As the US Department of Defense fights pressure to fund an alternative engine programme, estimated costs for the F-35 Joint Strike Fighter programme's baseline engine have jumped by nearly $2.8 billion.
A revised cost estimate last week showing a slight decline in overall lifecycle costs for the F-35 programme also reveals cost overrun for the Pratt & Whitney F135 propulsion system, which includes the Rolls-Royce shaft-driven lift-fan
Maj Gen Charles Davis, F-35 programme executive officer, also cited a 20% jump in estimated lift fan costs revealed in early negotiations with the P&W/R-R team for low-rate production contracts.
P&W attributes the extra costs on the lift-fan-powered short takeoff and vertical landing variant (STOVL) of the engine to a wide range of causes.
"Pressures impacting the cost of STOVL lift systems include an unfavourable foreign exchange rate, the cost of materials (global market influences) and configuration changes implemented for the benefit of the air system," the company says.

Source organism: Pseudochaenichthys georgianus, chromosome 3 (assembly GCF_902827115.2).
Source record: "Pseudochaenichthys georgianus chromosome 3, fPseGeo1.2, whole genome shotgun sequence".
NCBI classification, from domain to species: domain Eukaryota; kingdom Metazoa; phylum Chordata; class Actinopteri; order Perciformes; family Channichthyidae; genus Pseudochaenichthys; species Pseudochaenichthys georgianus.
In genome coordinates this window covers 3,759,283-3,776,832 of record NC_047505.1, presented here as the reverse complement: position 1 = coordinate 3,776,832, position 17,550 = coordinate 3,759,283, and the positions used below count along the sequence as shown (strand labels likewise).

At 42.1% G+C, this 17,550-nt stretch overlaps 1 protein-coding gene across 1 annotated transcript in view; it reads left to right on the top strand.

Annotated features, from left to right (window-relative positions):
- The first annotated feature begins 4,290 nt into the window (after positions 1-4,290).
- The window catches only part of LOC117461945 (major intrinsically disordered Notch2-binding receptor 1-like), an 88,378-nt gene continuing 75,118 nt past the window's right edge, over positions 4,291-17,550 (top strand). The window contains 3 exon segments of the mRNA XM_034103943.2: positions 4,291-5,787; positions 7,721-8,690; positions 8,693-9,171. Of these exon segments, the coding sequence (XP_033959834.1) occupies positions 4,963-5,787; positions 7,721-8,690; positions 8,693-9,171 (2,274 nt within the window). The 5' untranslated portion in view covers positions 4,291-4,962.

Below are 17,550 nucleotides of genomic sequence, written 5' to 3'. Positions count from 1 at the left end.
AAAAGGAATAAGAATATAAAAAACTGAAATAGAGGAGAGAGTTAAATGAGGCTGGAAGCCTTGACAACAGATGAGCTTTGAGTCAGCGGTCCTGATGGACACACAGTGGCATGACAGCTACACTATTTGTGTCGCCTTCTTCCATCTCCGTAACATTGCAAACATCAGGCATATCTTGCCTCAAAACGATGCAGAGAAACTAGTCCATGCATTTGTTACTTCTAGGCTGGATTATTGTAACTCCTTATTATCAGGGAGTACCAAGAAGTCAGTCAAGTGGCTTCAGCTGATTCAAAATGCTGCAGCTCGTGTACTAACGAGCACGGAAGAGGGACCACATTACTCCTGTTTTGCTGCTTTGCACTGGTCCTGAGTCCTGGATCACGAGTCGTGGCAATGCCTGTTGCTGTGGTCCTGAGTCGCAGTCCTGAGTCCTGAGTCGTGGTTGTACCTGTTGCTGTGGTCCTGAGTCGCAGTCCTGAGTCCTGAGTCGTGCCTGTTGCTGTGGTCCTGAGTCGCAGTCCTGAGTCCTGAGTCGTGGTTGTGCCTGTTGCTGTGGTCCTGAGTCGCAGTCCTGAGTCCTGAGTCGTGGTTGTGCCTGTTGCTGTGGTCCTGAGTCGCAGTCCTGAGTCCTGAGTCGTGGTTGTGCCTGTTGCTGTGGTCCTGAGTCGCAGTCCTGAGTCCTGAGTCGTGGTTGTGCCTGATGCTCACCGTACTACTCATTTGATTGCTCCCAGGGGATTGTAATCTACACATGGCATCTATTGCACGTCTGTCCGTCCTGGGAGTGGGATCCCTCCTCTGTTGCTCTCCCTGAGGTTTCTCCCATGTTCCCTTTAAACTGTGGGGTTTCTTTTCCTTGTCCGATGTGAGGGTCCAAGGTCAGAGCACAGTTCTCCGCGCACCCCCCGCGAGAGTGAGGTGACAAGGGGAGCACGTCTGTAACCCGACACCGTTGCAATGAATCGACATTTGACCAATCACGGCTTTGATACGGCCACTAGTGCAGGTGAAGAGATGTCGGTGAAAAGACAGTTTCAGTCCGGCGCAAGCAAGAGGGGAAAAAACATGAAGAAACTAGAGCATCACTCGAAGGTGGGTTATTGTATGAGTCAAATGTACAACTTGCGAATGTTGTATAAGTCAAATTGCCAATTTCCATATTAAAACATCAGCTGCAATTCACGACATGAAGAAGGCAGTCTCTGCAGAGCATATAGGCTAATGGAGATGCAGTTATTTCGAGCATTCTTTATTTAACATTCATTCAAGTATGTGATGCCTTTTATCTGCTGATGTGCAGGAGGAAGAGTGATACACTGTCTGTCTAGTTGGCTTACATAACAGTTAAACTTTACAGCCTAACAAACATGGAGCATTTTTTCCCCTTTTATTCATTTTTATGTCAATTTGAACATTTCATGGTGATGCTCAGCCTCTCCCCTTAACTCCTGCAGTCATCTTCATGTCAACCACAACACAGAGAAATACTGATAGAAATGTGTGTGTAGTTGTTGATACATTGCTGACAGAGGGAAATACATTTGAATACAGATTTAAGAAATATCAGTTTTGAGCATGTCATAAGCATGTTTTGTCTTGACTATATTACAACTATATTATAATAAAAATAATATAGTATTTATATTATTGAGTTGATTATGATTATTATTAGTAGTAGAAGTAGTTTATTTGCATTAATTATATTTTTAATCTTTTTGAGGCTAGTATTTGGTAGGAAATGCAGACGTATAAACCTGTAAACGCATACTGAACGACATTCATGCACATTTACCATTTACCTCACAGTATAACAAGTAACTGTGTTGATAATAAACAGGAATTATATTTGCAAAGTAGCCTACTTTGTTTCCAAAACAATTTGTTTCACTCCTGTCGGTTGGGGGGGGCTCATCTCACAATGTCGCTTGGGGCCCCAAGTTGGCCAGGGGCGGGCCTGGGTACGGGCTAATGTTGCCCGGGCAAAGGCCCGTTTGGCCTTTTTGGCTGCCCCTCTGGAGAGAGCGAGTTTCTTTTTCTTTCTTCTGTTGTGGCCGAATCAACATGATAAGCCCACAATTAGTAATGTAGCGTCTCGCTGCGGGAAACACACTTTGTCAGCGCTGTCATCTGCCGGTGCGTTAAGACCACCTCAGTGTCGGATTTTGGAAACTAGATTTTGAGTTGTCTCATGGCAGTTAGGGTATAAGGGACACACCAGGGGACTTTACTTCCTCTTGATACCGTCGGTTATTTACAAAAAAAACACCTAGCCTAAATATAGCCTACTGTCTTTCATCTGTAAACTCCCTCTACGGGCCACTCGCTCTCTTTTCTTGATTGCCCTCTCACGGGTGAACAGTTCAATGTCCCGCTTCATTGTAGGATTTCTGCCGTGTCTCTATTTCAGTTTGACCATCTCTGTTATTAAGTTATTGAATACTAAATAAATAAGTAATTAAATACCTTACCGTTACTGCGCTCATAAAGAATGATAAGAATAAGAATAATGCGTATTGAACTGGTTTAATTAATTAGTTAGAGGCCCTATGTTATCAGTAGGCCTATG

The cost increase does not include any funds for the alternative engine programme - the General Electric/R-R F136. The DoD this year is making its third attempt to overcome congressional resistance to terminate the $2.4 billion F136 development programme.
Both the F135 and F136 would use the R-R common lift-fan for the STOVL F-35B variant. A two-stage low-pressure turbine drives the lift fan, which generates a column of cool air providing 20,000lb (90kN) of vertical thrust.
Overall lifecycle costs for the JSF programme have declined by 0.3% to $299 billion. The reduction includes a $7.4 billion revised estimate for support costs and a nearly $2 billion drop for inflation estimates. Those declines helped to offset a nearly 27% increase in the average cost to acquire the F-35 and the nearly $2.8 billion rise in the propulsion system.